Regular Exercise Isn’t Easy, But It’s Worth It

There is always a reason not to exercise. Being dedicated to exercise and staying healthy is extremely hard. For starters, it takes time to exercise, and the payoff of exercise is not immediate. Often, doing the necessary workouts seems to hurt. However, after getting into the routine, suddenly one realizes they hurt less. Everyone does need to exercise just to maintain a healthy body. When one has a chronic condition, it becomes more work, but it is also more important just to keep everything working in the best possible shape.

As a pain doctor, I often preach about exercising. It is one of the most important aspects of pain treatment. It is written about in most textbooks on pain. I used to talk about it less, but after having more problems with my own back, and seeing the effect on others who took exercise seriously, I began to be more vocal. The first step is committing to your health and to exercise. This means that you have to be dedicated to meeting a definite exercise goal and have a means to monitor whether you met the goal. A starting goal would be those by the American Heart Association for physical activity in adults. They include moderate to intense aerobic activity for 30 minutes, 5 days a week. Better, would be 25 minutes vigorous activity 3 days and moderate muscle strengthening 2 days a week.

What Counts as Exercise?

To count as exercise, it should be outside the realm of the activity that is being done for your employment. The reason is physical activity has a direct positive affect on the brain; maximize this by not distracting it from possible negative thoughts about work. One should also keep track of your exercise to see if you are meeting your goals. A fitness tracker, such as an app on your smartphone or a Fitbit, keeps one honest on whether you are meeting your goals.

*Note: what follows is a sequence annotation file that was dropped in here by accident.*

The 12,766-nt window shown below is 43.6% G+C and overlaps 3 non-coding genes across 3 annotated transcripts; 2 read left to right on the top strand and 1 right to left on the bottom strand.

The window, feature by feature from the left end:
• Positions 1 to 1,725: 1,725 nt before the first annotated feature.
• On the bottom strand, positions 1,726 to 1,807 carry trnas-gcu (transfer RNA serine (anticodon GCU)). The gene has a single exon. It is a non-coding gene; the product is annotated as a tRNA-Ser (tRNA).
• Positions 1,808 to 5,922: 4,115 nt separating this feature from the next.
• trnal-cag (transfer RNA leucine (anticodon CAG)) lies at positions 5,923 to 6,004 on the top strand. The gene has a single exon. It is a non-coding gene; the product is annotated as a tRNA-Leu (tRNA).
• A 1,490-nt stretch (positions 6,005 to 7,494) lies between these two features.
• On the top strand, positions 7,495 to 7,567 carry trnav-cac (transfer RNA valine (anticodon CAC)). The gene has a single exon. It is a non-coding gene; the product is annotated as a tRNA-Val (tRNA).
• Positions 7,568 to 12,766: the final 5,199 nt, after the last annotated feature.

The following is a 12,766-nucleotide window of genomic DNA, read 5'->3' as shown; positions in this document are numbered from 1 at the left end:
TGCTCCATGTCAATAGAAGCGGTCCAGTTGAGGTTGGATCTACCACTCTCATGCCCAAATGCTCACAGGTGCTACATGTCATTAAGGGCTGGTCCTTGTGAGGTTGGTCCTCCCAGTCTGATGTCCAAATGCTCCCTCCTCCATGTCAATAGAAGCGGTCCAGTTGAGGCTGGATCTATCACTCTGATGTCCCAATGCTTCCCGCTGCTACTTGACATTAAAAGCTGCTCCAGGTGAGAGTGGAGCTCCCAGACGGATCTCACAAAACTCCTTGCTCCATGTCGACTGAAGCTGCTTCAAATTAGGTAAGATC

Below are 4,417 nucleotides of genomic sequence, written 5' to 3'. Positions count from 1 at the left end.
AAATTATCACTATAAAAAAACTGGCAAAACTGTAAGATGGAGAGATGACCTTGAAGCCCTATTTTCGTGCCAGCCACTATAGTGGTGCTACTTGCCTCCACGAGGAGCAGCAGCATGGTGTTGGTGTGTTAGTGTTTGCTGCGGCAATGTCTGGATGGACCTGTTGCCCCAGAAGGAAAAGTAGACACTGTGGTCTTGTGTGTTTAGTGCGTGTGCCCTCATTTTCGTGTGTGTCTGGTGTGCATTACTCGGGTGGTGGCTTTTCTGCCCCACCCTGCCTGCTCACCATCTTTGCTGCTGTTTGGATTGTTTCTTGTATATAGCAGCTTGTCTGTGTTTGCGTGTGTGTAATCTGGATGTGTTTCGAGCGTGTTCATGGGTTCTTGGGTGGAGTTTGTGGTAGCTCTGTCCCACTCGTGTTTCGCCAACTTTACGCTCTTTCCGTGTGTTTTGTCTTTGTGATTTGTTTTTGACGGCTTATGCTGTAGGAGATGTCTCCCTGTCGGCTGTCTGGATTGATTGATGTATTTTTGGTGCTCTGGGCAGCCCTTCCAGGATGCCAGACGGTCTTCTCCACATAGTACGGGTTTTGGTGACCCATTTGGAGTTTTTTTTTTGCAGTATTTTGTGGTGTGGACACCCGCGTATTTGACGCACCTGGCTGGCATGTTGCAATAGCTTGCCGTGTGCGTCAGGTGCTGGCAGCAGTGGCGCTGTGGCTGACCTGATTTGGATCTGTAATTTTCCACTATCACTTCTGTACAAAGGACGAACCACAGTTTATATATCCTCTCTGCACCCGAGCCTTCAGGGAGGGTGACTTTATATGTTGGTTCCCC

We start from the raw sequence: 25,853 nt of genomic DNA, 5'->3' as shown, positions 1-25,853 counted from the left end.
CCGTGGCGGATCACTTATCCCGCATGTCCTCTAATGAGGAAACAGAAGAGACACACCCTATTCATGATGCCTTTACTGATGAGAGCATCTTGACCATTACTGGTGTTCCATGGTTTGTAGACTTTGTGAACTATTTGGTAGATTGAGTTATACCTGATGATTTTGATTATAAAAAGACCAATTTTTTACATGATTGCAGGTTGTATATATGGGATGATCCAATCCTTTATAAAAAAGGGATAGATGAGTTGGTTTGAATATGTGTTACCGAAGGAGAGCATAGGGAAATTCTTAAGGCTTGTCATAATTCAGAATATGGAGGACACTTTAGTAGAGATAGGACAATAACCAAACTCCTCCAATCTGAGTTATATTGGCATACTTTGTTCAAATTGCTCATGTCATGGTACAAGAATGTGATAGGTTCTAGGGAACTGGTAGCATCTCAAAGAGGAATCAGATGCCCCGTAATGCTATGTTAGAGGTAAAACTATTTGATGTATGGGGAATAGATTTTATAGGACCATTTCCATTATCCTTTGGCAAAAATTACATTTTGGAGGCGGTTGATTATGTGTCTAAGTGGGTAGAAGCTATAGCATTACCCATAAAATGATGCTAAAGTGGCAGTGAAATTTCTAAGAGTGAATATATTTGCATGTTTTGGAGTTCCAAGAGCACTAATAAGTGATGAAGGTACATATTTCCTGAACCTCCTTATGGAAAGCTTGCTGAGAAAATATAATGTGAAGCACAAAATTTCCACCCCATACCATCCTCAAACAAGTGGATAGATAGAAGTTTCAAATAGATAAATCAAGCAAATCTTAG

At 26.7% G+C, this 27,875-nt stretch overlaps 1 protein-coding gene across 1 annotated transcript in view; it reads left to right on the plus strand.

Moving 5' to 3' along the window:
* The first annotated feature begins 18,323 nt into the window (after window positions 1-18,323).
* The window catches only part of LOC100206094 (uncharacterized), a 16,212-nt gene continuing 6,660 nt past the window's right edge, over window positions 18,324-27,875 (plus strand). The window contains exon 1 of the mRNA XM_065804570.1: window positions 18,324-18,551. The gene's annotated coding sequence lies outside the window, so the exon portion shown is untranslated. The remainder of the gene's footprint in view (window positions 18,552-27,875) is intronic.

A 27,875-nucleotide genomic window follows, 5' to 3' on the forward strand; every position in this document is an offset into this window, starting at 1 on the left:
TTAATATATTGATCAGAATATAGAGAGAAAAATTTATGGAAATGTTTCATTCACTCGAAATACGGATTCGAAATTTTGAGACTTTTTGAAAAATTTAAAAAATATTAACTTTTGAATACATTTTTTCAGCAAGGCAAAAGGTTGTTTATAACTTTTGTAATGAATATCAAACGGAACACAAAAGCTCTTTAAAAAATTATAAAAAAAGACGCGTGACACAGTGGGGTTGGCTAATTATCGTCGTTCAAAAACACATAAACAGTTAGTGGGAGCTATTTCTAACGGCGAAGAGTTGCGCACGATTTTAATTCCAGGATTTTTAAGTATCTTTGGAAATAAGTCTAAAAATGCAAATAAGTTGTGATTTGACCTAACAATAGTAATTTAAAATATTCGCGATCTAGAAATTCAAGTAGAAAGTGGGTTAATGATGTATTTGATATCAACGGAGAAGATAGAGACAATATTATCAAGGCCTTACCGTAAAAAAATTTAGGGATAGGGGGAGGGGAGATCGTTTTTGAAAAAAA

Regular Exercise

I have had problems with low back pain. My lumbar spine has one very bad disc and severe spinal stenosis with pinching of the nerve roots. Once I became serious with a good exercise routine, management of my back pain improved. It is not easy to be consistent, but the reduced pain and better sleep is worth it. To get my exercise done, I need to do it before work, at the beginning of the day. Fortunately, I am a morning person, but I am awake before 5 a.m. to get it done. My goal daily is at least 30 minutes of moderate activity and 10,000 steps on my tracker.

The exercise routine I follow is during the week is 3 days of intense core and whole body strengthening with 2 days lighter core strengthening and intense aerobic activity. I exercise for about 45 minutes, combining strength and aerobic routines. On the weekends, one day usually I do a full strengthening routine with a full aerobic workout; the other day is light core and aerobic exercise. Every day I will do core strengthening, usually 10-20 minutes, with rubber tubing and floor exercise. Core exercises have greatly decreased the low back and leg pain, making it minimal most of the time. Aerobic conditioning keeps the overall endurance adequate to be active throughout the day.

If one wants to be healthy, one has to do the work to keep healthy. There is no free ride, not even for the doctor. There are sacrifices to be made to stay healthy, like getting up early in the morning. The pay off, less need to complain about your pain, fatigue, and health.

The following two tabs change content below.

Thomas Cohn, MD

Interventional pain doctor helping Minnesotans manage back, neck, foot, and other pain. Board-certified in physical medicine and rehabilitation with additional board-certification in pain management from the American Board of Anesthesiology (ABA), the American Board of Interventional Pain Physicians (ABIPP) and the American Board of Pain Medicine (ABPM).